I actually spent about 90% of my time in Madrid viewing sculptures, paintings, and installations at the city's numerous well-appointed museums and art spaces. My friend E's performance at La Casa Encendida consisted, in a purely visual sense,* of the artist alone in a sailing ship suspended by cables from the roof of a large hall above an artificial tempest of whirring air-blowers. It was pretty striking.
Now, for the sake of encouraging interdisciplinary appreciation, and at the risk of sounding like a total philistine, I'm going to aver that the scene at La Venencia - the rightly famous sherry bar in central Madrid where we all went after her performance one night - moved me in a similar fashion.
The grand display of ancient dust-gilt bottles behind the bar, and beside it the jet black double-stacked sherry barrels sitting as impassive as the grim besieged bartenders, and before it all the motley crowd of growling old ladies and loud men: there is a performance in this, a rich artistic tradition, that one joins simply by being there, even if, like many of the friends I was with that night, you share thimble-sized sherry glasses between three of you and generally drink like sparrows.**
I don't want to belabor what probably sounds like a boorish rhetorical stunt. What I mean by the above claim is just that in patronizing a strange anachronistic bar like La Venencia - which, with its 5 types of dangerously inexpensive house sherry and nothing else to drink, its coarse rustic bar snacks (dried tuna! olives! anchovies on bread!), its surly charm, evinces a truly winning disregard for or ignorance of the desires of the contemporary bar-goer - you are witnessing the interaction between a very idiosyncratic individual vision, that of the bar owner(s), and the surrounding uncaring normalcy of a Saturday night. It's a blast, if you make the effort to interpret it.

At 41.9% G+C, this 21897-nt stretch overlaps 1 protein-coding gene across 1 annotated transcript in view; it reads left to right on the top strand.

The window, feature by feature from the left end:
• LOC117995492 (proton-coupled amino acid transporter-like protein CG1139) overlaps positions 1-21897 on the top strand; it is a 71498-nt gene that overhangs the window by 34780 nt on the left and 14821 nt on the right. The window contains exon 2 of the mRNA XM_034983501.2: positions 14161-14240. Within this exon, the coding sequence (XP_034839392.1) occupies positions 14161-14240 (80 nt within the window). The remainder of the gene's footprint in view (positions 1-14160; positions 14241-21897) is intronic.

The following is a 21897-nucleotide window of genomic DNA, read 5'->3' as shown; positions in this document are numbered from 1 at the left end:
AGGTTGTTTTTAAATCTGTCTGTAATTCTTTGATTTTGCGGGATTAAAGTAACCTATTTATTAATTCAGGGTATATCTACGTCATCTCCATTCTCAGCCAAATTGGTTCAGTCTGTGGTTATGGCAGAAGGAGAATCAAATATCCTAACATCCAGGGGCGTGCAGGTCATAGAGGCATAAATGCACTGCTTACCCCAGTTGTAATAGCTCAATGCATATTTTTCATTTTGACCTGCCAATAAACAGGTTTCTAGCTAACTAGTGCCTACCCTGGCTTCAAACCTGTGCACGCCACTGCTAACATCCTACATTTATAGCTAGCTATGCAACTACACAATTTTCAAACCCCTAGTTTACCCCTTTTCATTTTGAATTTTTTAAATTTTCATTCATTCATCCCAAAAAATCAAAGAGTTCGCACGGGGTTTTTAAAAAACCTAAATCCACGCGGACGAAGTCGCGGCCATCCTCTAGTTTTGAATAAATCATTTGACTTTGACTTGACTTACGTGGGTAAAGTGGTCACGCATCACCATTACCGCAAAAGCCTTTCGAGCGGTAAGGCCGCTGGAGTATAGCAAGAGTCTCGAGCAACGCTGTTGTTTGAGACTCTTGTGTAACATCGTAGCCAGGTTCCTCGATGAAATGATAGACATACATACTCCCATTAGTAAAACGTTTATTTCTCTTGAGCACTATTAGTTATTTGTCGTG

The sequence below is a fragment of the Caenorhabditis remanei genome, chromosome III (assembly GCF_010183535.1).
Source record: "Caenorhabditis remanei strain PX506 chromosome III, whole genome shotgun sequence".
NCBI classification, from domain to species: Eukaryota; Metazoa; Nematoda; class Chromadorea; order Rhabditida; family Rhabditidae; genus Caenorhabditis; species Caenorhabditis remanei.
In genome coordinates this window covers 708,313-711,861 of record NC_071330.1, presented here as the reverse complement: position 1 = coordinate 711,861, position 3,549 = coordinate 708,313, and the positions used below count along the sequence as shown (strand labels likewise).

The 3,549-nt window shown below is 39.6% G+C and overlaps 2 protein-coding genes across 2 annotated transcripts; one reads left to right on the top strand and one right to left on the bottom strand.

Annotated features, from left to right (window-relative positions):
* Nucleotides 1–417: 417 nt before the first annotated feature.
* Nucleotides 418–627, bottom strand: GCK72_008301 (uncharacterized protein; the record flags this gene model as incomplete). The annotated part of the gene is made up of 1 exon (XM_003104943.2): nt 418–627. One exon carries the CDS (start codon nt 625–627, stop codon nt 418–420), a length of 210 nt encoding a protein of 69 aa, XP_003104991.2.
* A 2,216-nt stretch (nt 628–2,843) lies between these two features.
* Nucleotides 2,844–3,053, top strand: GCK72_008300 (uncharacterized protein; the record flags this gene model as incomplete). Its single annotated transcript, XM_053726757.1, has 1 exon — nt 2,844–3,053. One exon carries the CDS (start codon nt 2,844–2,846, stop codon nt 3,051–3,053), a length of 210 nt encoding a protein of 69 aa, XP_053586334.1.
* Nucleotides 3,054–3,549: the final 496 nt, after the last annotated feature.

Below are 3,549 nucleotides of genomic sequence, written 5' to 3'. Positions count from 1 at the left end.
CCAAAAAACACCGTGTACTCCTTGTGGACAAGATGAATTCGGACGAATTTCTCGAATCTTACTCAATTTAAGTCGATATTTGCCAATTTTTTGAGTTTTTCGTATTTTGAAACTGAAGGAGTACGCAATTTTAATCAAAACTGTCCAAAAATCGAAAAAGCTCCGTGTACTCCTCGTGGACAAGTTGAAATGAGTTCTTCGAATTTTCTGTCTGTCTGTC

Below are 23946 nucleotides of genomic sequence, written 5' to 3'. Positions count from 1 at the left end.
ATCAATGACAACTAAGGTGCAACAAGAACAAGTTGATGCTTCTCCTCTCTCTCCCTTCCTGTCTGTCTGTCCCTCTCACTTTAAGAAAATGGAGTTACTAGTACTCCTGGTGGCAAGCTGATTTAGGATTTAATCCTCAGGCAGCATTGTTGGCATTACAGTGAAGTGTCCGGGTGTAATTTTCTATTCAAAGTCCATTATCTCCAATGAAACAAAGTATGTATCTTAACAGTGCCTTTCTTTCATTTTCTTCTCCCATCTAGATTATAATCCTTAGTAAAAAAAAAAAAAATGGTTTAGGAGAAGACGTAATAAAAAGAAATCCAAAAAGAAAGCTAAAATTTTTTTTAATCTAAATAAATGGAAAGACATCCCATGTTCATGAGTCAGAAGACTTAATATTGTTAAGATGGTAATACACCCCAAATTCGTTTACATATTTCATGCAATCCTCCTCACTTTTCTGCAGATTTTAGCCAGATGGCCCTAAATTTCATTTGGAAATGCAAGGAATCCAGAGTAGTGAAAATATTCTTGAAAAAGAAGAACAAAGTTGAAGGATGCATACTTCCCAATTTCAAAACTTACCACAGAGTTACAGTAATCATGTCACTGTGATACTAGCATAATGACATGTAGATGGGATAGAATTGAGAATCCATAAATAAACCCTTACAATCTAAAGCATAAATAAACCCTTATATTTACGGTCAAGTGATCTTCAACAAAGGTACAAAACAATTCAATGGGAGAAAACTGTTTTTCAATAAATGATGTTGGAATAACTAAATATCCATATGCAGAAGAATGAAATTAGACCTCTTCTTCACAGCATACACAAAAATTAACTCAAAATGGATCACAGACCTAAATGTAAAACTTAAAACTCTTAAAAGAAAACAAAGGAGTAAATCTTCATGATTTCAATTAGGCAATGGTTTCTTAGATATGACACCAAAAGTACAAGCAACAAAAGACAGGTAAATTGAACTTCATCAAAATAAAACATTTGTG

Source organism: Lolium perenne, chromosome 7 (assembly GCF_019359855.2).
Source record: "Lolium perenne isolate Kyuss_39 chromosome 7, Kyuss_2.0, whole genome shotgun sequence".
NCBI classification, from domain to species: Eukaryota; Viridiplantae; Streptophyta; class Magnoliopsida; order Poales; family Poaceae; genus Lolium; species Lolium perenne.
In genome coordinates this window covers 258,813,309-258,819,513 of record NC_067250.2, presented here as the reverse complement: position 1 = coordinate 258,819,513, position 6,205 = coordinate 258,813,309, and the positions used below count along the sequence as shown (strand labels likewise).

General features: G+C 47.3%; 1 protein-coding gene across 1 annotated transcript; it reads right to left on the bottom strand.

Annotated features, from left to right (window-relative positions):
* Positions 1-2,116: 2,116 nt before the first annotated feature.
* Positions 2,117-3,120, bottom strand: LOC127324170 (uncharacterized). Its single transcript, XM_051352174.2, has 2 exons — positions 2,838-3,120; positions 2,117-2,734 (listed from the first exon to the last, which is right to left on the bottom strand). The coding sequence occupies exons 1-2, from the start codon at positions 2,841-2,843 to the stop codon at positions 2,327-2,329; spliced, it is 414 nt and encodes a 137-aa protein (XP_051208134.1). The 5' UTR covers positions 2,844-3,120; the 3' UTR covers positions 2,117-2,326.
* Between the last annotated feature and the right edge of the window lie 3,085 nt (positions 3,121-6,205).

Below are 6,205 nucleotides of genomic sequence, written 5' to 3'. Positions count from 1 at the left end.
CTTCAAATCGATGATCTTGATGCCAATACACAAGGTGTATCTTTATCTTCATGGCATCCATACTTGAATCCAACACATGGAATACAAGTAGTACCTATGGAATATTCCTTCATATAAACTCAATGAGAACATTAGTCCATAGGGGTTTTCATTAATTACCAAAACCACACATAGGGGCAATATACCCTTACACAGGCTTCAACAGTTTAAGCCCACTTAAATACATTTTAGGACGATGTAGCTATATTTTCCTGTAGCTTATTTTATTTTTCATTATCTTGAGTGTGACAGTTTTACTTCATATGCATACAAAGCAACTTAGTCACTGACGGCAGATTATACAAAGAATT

Said effort, in my case, involved a lot of gesticulating to the bartender (who like many Madrid citizens spoke no English whatsoever) and some serious entrenchment for about a handspan's worth of bar space, for which I competed with a cadre of rowdy Spanish women who for ten minutes were actually not-so-subtly shoulder-butting me in attempts to expand their party's territory. I presume I looked ridiculous: this keen foreigner, cheerily enduring mild violence for the sake of really tasty sherry in the kind of wild mis-en-scène many artists spend years conceiving.
One key difference between E's performance and La Venenzia: the former was the only piece in the group show where photography was permitted, whereas La Venenzia was among the surprisingly large proportion of Madrid bars we visited that explicitly forbade it. I had to take surreptitious photos with my iPhone held to my ear like some kind of lame secret agent. Hence the blurriness of the resulting reconnaissance. (What can I say, though? Just go.)
*There was a whole other conceptual framework involving scrawled confessions from the audience that are to be translated during the artist's forthcoming boat journey to Argentina; if I were to really unpack it all it would constitute a really egregious digression from the ostensible subject of this post, a sherry bar.
**We had, admittedly, been up till Lord-knows-when the previous evening drinking like pirates and stuffing ourselves in the wee AM with shameful amounts of hot chocolate and churros the size of bicycle chains. I can't really blame my friends for being, you know, sane.
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N.D.P. in Madrid: Txakolina in La Latina
N.D.P. in Madrid: Fighting for hangover cuisine at Almendro 13
A useful profile of La Venencia @ Catavino
A somewhat fanciful profile of La Venencia @ TravelingTongue